RIYADH (Reuters) - Saudi Arabia has invited Iran’s foreign minister to visit, Riyadh said on Tuesday, hinting at the possibility of a thaw between two bitter rivals, whose struggle for influence is evident in conflicts throughout the region.
Iranian President Hassan Rouhani has adopted a conciliatory tone towards Tehran’s neighbors since taking office last year, but while Foreign Minister Mohammad Javad Zarif has visited other Gulf Arab states, he has not yet been to Saudi Arabia.
Rapprochement between the two countries would have ramifications across the Middle East, potentially cooling political and military struggles in Syria, Iraq, Lebanon, Bahrain and Yemen.
However, with Riyadh and Tehran giving full-throated backing to opposing sides in Syria’s civil war, and accusing each other of fuelling the bloodshed, the prospects for any meaningful detente now appear slim, analysts say.
Foreign Minister Prince Saud al-Faisal told a news conference that Zarif had been given an invitation to the kingdom but that despite Iran’s past declarations of a wish to improve ties, the visit had not transpired. He did not say when Riyadh issued the invitation or if Iran had formally responded.
“Any time that (Zarif) sees fit to come, we are willing to receive him. Iran is a neighbor, we have relations with them and we will negotiate with them, we will talk with them,” he said.
Sunni Muslim Saudi Arabia and Shi’ite Iran have long supported competing factions in Arab countries, often along sectarian lines. But Iranian backing for Syrian President Bashar al-Assad, and the aid Riyadh has given to rebels trying to oust him, has raised their mutual hostility to unprecedented levels.
Saudi Arabia accuses Iran of fomenting unrest among the Shi’ite majority in its neighbor Bahrain, and the sect’s minority in its own Eastern Province, and also charges Tehran with plotting to assassinate its envoy in Washington in 2011.
Iran denies those accusations, as well as Saudi suspicions, shared with Western powers, that it has been using its declared civilian nuclear energy program as a front to covertly develop an atomic bomb capability.
But since taking office in August, the moderate Rouhani has overseen a conciliatory shift in Iran’s hitherto confrontational foreign relations. The most tangible result so far was Iran’s November 24 interim nuclear deal with global powers.
Although Iran’s president has a big voice in determining Tehran’s foreign policy, the ultimate say is in the hands of clerical Supreme Leader Ayatollah Ali Khamenei.
“It’s only a matter of time before Zarif takes up the invitation and goes to Riyadh. It’s a question of coordination at home with the leader. But it’s inevitable that he go and important that he does,” said Anoush Ehteshami, director of the al-Sabah program for international relations at Durham University in Britain.
“The Saudis are calling his bluff and saying ‘come’.”
Saudi officials have remained suspicious, however, and have accused Iran of being “an occupying power” in Syria, where they describe Assad as carrying out genocide against the country’s civilian population via air strikes in urban areas.
“Our hope is that Iran becomes part of the effort to make the region as safe and as prosperous as possible and not become part of the problem,” the Saudi foreign minister said.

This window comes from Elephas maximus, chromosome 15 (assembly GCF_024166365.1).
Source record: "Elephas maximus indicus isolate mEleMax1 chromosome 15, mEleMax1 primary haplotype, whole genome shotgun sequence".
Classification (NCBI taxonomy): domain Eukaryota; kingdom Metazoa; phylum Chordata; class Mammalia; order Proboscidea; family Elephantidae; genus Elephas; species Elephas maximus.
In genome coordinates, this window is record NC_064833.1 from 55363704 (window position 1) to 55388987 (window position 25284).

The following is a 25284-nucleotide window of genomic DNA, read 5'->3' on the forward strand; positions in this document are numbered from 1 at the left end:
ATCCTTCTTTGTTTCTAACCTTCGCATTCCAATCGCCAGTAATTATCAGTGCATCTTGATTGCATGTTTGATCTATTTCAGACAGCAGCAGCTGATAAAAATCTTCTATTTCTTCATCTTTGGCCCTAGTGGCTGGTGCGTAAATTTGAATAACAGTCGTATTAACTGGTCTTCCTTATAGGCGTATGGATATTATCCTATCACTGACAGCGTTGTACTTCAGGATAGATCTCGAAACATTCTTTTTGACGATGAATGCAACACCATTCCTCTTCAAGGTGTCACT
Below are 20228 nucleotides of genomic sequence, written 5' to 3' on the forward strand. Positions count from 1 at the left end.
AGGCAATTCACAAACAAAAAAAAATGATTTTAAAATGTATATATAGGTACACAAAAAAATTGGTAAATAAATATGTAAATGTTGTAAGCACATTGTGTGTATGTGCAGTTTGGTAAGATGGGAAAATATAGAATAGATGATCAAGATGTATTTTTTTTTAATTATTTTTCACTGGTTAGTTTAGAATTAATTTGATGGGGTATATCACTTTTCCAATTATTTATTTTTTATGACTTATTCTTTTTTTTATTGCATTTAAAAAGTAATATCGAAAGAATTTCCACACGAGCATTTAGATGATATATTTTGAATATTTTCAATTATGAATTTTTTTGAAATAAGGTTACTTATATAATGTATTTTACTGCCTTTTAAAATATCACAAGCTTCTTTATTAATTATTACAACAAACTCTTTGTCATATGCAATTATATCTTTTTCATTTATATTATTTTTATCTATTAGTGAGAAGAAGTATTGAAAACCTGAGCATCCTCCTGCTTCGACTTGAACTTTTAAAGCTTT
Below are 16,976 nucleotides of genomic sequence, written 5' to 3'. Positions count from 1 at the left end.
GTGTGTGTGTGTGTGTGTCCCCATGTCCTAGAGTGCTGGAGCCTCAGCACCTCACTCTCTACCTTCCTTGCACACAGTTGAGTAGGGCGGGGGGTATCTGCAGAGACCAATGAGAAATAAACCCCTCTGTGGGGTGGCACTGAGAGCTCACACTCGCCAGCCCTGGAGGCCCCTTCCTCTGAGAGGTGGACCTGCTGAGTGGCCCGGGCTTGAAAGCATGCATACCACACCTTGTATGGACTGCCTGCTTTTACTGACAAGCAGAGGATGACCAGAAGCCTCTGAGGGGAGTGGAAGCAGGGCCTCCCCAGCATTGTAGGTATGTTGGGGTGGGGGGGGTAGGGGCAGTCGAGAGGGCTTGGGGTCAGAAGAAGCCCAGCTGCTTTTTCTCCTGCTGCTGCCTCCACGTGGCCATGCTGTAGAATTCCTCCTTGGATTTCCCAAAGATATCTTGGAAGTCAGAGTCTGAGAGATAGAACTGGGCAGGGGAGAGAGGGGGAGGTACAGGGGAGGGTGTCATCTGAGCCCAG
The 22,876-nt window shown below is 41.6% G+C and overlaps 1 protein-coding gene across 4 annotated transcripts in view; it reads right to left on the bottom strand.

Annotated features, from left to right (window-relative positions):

Suspicion between the two is deeply rooted, with Saudi Arabia’s ruling princes worried that Iran’s clerical elite remains determined to export the message of its 1979 Islamic Revolution to Shi’ites across the Middle East.
Iranian leaders regard Riyadh as a stooge for their American foes, and remain angry at the Saudi role in backing Iraq during its eight-year war with Iran.
“It’s not a rapprochement. All the issues are still there, (Iran’s) interference that we have seen, all of it will come again on to the table. But it’s better to meet your counterpart and to see the margin for compromise,” said Abdulaziz al-Sager, head of the Gulf Research Centre, based in Jeddah and Geneva.
Formal visits by officials of each country to the other remain rare, but Saudi Arabia’s position as birthplace of Islam and guardian of its most sacred places has sometimes allowed Iranian leaders to conduct discrete diplomacy during pilgrimage.
Rouhani’s predecessor Mahmoud Ahmadinejad, who was regarded by Riyadh as a source of much of the tension between the countries, did meet Saudi King Abdullah at an Organization of Islamic Cooperation summit in Mecca in 2012.
Abdullah placed Ahmadinejad at his right hand side while receiving leaders of other Muslim countries in an apparently emollient gesture aimed at showing Saudi Arabia wanted to reduce tensions with Iran and sectarian divisions in the region.
After Ahmadinejad’s foreign minister, Manouchehr Mottaki, visited Riyadh in 2009 in an effort to lessen tensions, King Abdullah told U.S. officials he had warned the Iranians that “you as Persians have no business meddling in Arab matters”, according to a U.S. diplomatic cable released by WikiLeaks.
“Iran’s goal is to cause problems ... There is no doubt something unstable about them,” the Saudi monarch told visiting U.S. counter-terrorism adviser John Brennan, according to the cable.
Additional reporting by William Maclean and Yara Bayoumy; Editing by Sami Aboudi and Mark Heinrich